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little bones

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little bones
stood strong 
ran freely
prairie grass-tickled
sun-blessed faces

little bones
danced in regalia
as fathers drummed 
beautiful native tongue
rising across the plains

little bones
angled softly into
mother's arms 
treasured gift from Creator

little bones
stolen, broken
tears rushed
spirits crushed

little bones rest
wait for the light
wings of love
take flight







For dVerse Poets Pub. Lisa is our host. Write a 44 word poem (excluding the title) but including the word "stand". 

***Notes:  Here in Canada we are asked to post the 24 hour National Crisis Line for those who may be triggered by the recount of Indian Residential Schools, so I will start with that. 
1-866-925-4419

It would take over 5,000 quadrilles to even begin to express the pain, shame and anger that so many of us feel towards the continuous discoveries and recoveries of precious Indigenous children. Having worked in a Native American daycare, it hurts my heart. Residential "schools" were prisons. Children were stolen from loving families. They were abused physically, emotionally, sexually and spiritually by priests, nuns, ministers and administrators.  This took place over a span of more than 150 years in Canada and the U.S.A.  Innocent children as young as three years old were forcibly taken from loving parents, had their traditional hair cut and stripped of their own clothing. Their spoken language was prohibited and punished. They were undernourished, under-nurtured and many never saw their parents again. Many families were never told what happened to their children. It is shocking to think that anyone during my lifetime was capable of such evil, especially under the semblance of any 'religion" or government. Generations of Indigenous families have been impacted from the abuse and loss. Residential "School" survivors suffer today and inter generational trauma moves forward without proper acknowledgement and assistance. 
The TRUTH has been ignored and hidden by church and government, but the voices of these little bones can be heard. 
Let's listen, learn and stand up. 
I hope you find the time to research and read the stories of Residential "School" survivors. Many of them have only now found the courage to speak about their painful experiences. To evolve we must be educated.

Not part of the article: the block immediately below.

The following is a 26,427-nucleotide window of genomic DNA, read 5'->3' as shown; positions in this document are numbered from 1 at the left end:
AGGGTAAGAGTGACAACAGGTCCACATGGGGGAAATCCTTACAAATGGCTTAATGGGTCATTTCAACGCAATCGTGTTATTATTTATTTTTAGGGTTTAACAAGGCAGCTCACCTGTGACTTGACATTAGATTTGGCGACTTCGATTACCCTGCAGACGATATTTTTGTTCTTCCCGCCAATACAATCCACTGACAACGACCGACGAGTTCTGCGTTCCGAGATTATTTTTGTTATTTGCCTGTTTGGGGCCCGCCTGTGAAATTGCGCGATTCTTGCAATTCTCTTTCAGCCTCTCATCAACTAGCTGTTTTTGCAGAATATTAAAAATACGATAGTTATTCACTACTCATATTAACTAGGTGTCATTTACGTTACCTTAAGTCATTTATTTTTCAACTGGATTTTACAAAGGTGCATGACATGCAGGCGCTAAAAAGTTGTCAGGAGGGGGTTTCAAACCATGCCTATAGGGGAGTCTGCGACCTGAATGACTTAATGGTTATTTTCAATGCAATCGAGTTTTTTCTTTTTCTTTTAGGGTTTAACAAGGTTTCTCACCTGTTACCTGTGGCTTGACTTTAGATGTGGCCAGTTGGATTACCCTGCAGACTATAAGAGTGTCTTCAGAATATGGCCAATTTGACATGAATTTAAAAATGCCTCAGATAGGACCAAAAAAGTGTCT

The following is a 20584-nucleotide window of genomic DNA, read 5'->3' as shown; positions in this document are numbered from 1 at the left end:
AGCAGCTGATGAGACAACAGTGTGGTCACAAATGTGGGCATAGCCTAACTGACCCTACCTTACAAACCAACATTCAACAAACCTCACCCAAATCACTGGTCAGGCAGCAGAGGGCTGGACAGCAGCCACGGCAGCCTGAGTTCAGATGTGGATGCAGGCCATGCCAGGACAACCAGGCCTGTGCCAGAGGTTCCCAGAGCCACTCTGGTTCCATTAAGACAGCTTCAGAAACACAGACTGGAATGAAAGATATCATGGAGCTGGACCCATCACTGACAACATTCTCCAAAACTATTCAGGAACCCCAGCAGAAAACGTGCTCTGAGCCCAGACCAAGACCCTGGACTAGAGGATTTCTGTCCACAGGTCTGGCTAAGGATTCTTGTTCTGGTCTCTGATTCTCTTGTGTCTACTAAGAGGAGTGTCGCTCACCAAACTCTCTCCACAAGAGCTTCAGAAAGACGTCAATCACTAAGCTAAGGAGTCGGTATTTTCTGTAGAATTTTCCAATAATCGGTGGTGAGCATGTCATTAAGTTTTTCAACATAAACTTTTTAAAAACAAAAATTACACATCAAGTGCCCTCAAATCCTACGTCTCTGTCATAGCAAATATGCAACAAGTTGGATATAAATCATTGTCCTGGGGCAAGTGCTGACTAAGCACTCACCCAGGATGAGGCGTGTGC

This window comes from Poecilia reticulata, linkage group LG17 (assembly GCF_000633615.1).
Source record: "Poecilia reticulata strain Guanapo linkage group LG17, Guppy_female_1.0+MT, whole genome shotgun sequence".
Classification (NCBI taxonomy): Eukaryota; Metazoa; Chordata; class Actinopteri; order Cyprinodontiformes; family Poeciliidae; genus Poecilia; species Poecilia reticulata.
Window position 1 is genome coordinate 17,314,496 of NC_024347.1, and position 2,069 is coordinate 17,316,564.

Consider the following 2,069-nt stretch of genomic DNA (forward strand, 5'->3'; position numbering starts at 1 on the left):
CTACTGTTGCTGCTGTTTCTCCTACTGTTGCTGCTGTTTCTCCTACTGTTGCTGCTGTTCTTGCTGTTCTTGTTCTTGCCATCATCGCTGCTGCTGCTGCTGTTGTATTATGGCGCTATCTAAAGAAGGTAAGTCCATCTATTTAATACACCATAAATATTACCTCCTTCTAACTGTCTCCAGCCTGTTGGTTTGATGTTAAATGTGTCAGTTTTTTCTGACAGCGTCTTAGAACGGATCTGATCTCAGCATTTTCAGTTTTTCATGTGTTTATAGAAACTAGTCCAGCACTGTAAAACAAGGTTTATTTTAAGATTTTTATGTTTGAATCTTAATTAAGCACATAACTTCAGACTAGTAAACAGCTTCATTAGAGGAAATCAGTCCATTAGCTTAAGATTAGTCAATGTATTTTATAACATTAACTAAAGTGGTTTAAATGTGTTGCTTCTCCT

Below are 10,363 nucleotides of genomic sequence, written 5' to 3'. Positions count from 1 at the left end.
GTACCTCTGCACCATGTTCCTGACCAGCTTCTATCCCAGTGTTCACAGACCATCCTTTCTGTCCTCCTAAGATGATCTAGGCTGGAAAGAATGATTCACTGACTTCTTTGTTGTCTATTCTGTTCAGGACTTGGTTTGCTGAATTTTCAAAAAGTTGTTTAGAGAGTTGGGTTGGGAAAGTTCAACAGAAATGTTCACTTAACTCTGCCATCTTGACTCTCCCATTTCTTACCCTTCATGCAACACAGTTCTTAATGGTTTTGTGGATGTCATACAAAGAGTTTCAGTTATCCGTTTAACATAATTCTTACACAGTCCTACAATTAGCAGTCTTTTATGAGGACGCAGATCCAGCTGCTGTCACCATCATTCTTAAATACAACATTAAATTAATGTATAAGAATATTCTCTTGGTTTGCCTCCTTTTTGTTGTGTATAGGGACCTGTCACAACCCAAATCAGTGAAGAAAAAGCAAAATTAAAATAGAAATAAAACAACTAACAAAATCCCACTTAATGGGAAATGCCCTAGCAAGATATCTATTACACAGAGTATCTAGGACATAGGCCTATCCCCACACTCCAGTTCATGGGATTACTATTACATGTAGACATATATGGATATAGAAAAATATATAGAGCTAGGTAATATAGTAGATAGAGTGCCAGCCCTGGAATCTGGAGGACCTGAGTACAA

https://fb.watch/7hcZ85Tbk0/


https://youtu.be/ToUVHjr1xK0

50 Things I’ve Learned in 50 Years….#7

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#7. “Don’t be afraid to take a stand. The people that matter will not hold it against you.”

I used to care….REALLY care about what others would think if I was more aggressive with my opinion. I still care. The only difference is that these self conscious feelings will not stop me. I don’t let them. I can only hope that those who are important in my life will accept me no matter what I stand up for or what I believe.

“ Why not go out on a limb? That’s where all the fruit is.”

Mark Twain

Mark Twain (Photo credit: Wikipedia)

~Mark Twain~

Now that’s a good quote, truly better than mine. Love the imagery.

I spent at least the first half of my life sticking like glue to the trunk of the tree, afraid to move. It took me a long time to ……change? That is really what it boils down to.  There was no divine  intervention that took place to transform me. I just got tired of the  “me” that I had become. Somehow I was enlightened that change happens by changing your mind. It is purely psychological. You can remain the way you are, if you’re happy with that, or you can move on.  Find new ways to interpret and live your life.  Some significant losses and events in my life also gave me more reasons to venture out of my safe haven. When people you love die young……I think you know the rest.

Recently I took a stand by supporting a movement for environmental issues. The group made headlines around the world. Like many other movements, it has a strong message although not always delivered in a consistent, united or organized fashion. The cause reflected my beliefs, my morals and certainly my love for a clean world or “Mother Earth”, as this group refers to it.

I am a non-native working in a native community surrounded by chemical plants. I “get it”. I breathe it.

Taking a stand for this group took me on a couple walks of peaceful protest. I have to say I enjoyed every minute of it.  The prospect of change taking place because people speak up, people reach out, people  stand firm, is at the very least, inspiring.

Taking a stand can be easy, if you don’t think about the risks. You just get out there, balancing with whatever you have to stop you from falling. Pride, determination, strength or even disregard for what can happen because you believe it can’t be worse than playing it safe. There are times in your life when you gamble more. First day on the job….not so much. Veteran in the field…..let it rip. Just my opinion.

Limbs can break.  Sometimes what we’re standing on is not as solid as we thought.  We may or may not have been aware of that, but we got out there anyway. That’s the beauty of it.  Hopefully, when we hit the ground, we are unscathed. There are many more trees to climb.

NM October 2011 385

Great place to stand alone
Aguirre Springs, New Mexico